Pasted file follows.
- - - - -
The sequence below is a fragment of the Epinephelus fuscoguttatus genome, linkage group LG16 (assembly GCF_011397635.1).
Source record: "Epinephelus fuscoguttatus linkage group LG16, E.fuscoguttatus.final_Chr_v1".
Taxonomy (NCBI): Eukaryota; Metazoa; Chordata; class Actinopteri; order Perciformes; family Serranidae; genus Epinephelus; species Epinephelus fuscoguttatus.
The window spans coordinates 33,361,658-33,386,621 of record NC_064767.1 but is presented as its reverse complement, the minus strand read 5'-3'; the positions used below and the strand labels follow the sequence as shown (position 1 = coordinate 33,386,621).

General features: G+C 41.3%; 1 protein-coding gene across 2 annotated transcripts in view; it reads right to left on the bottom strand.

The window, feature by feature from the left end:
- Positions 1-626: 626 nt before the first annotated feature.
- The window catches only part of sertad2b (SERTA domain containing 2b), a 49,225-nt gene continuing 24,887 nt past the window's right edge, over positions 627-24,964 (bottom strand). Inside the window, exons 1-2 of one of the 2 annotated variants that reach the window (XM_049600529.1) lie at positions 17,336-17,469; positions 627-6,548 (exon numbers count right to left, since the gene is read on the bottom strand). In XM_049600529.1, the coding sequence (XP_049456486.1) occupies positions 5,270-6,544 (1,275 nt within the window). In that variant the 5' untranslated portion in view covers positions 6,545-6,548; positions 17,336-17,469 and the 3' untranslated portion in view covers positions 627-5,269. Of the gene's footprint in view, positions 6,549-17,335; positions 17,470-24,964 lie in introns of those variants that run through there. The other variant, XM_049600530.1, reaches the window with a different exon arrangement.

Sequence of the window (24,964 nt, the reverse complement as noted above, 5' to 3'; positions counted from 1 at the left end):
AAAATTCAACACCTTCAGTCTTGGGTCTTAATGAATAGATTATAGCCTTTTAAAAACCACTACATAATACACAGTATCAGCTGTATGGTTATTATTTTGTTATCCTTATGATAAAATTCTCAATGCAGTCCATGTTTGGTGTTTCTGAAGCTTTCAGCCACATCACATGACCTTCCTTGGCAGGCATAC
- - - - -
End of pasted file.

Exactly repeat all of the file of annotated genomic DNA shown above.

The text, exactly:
The sequence below is a fragment of the Epinephelus fuscoguttatus genome, linkage group LG16 (assembly GCF_011397635.1).
Source record: "Epinephelus fuscoguttatus linkage group LG16, E.fuscoguttatus.final_Chr_v1".
Taxonomy (NCBI): Eukaryota; Metazoa; Chordata; class Actinopteri; order Perciformes; family Serranidae; genus Epinephelus; species Epinephelus fuscoguttatus.
The window spans coordinates 33,361,658-33,386,621 of record NC_064767.1 but is presented as its reverse complement, the minus strand read 5'-3'; the positions used below and the strand labels follow the sequence as shown (position 1 = coordinate 33,386,621).

General features: G+C 41.3%; 1 protein-coding gene across 2 annotated transcripts in view; it reads right to left on the bottom strand.

The window, feature by feature from the left end:
- Positions 1-626: 626 nt before the first annotated feature.
- The window catches only part of sertad2b (SERTA domain containing 2b), a 49,225-nt gene continuing 24,887 nt past the window's right edge, over positions 627-24,964 (bottom strand). Inside the window, exons 1-2 of one of the 2 annotated variants that reach the window (XM_049600529.1) lie at positions 17,336-17,469; positions 627-6,548 (exon numbers count right to left, since the gene is read on the bottom strand). In XM_049600529.1, the coding sequence (XP_049456486.1) occupies positions 5,270-6,544 (1,275 nt within the window). In that variant the 5' untranslated portion in view covers positions 6,545-6,548; positions 17,336-17,469 and the 3' untranslated portion in view covers positions 627-5,269. Of the gene's footprint in view, positions 6,549-17,335; positions 17,470-24,964 lie in introns of those variants that run through there. The other variant, XM_049600530.1, reaches the window with a different exon arrangement.

Sequence of the window (24,964 nt, the reverse complement as noted above, 5' to 3'; positions counted from 1 at the left end):
AAAATTCAACACCTTCAGTCTTGGGTCTTAATGAATAGATTATAGCCTTTTAAAAACCACTACATAATACACAGTATCAGCTGTATGGTTATTATTTTGTTATCCTTATGATAAAATTCTCAATGCAGTCCATGTTTGGTGTTTCTGAAGCTTTCAGCCACATCACATGACCTTCCTTGGCAGGCATAC